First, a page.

Three Gorges History Drowning in Rising Reservoir
As the reservoir from China's Three Gorges Dam reaches its maximum height this year, it will inundate more than 400 square miles of land.
More than a million people are being moved along with homes, schools and hospitals. But this part of China is home to a unique culture, not all of which can be moved.
Some parts of the culture are being saved — and some are being lost.
Historic Sites at Risk
An impressive Stone Treasure Fortress dominates the shoreline of the reservoir in the county of Zhongxian. There aren't any fortifications any more. The main structure is an early 18th century, multitiered pagoda with curly eaves.
It's perched on a cliff looking out over the Yangtze River. On the front of the gateway is a water level marker that says 175.1 — the number of meters above sea level and the level to which the waters will rise when the dam is completed.
This was once the stronghold of the Deng clan, and an ancient village once sat at the feet of the fortress. The village has now been razed and its residents relocated.
One of them is Deng Shuhua, who sells drinks and souvenirs outside the site. He recounts a local legend about how the place got its name.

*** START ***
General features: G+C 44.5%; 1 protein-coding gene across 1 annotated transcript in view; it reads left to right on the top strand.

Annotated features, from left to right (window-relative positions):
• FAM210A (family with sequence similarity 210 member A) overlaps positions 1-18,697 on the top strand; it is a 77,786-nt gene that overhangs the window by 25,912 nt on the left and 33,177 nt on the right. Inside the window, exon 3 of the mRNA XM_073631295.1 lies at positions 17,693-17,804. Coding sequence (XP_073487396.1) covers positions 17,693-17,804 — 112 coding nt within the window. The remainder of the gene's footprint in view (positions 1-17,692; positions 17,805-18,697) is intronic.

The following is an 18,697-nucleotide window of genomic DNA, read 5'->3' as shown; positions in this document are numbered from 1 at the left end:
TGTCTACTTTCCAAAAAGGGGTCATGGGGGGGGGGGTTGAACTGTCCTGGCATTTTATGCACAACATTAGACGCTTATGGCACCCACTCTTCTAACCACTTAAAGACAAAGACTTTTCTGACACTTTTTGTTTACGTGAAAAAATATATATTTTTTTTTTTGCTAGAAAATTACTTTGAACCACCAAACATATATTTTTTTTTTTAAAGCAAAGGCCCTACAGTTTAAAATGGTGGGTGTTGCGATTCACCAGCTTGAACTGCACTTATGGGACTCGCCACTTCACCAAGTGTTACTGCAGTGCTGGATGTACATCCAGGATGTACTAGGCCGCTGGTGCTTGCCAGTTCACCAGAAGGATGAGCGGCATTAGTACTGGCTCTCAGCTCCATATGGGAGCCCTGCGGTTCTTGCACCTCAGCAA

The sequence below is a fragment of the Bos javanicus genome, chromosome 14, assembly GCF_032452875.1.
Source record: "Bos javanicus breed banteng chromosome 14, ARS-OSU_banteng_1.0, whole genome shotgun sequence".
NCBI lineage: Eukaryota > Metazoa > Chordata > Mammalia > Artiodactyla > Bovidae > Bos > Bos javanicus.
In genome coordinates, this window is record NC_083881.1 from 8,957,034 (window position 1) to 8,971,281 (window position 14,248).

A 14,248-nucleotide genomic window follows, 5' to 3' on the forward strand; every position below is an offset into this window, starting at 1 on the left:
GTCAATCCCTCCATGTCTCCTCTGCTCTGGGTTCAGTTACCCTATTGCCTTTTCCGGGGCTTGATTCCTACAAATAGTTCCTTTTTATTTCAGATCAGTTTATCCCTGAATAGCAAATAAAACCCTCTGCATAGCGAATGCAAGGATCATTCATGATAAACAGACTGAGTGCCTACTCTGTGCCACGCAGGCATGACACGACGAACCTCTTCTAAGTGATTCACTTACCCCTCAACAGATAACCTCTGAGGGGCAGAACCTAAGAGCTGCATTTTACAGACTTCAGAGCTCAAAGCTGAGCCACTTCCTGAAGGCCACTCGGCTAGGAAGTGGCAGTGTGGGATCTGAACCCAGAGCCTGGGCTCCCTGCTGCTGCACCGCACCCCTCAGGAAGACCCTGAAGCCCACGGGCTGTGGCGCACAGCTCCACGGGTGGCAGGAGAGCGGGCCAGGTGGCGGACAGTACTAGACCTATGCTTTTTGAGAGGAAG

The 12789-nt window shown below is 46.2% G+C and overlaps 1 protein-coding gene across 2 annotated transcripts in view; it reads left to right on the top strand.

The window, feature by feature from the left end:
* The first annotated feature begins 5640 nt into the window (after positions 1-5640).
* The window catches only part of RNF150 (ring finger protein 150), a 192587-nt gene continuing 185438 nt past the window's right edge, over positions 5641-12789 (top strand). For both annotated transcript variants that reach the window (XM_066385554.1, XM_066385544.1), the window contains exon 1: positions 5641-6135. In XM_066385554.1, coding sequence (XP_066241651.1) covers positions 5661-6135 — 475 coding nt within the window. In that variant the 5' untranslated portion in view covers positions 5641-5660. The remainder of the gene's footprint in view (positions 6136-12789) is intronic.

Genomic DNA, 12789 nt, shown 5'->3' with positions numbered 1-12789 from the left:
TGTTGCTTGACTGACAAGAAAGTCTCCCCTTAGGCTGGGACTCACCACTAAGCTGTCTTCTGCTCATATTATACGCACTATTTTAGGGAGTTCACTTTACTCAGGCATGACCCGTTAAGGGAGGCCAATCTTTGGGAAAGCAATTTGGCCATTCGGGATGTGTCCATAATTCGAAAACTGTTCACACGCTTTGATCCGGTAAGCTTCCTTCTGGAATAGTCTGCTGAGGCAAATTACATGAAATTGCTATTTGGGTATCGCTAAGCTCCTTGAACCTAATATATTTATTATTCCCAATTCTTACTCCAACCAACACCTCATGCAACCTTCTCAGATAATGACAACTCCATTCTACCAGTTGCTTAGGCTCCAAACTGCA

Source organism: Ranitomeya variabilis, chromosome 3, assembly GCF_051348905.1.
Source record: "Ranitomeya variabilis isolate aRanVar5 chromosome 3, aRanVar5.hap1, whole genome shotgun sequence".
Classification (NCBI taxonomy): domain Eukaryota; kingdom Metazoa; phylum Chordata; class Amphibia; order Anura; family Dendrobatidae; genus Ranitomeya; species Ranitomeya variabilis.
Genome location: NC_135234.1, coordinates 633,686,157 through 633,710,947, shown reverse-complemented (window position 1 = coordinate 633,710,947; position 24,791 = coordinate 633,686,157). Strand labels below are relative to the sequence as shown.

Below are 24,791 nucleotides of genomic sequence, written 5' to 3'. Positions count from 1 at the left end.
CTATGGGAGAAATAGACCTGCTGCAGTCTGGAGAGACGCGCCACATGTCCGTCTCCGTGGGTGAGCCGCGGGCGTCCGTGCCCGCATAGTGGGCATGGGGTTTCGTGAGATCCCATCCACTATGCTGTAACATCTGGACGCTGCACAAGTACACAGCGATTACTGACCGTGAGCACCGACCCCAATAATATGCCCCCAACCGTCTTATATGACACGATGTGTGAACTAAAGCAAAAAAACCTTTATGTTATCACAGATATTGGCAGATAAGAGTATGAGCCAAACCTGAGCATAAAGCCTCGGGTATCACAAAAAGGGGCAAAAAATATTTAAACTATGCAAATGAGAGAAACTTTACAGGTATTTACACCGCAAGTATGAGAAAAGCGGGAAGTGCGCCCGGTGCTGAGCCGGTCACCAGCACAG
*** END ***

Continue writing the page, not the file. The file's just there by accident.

"The legend goes that the Goddess Nuwa was fixing a hole in the sky. She was carrying some stones in a basket, when one of them dropped out, fell on the river bank and became this mountain. That's the 'Stone Treasure,'" he says.
New Defenses for an Ancient Fortress
Nearby, workers cut and chisel stone, part of an effort to protect the fortress from the rising waters.
Engineer Qiu Guogui works close to the site. He says the fortress will be surrounded by 222 concrete and steel pillars — and a wall connecting them will keep the river from submerging the fortress.
"The fortress will become an isolated island, accessible either by boat or a connecting bridge," Qiu says.
Downriver from the fortress is a temple dedicated to a third century general of the Three Kingdoms period, Zhang Fei.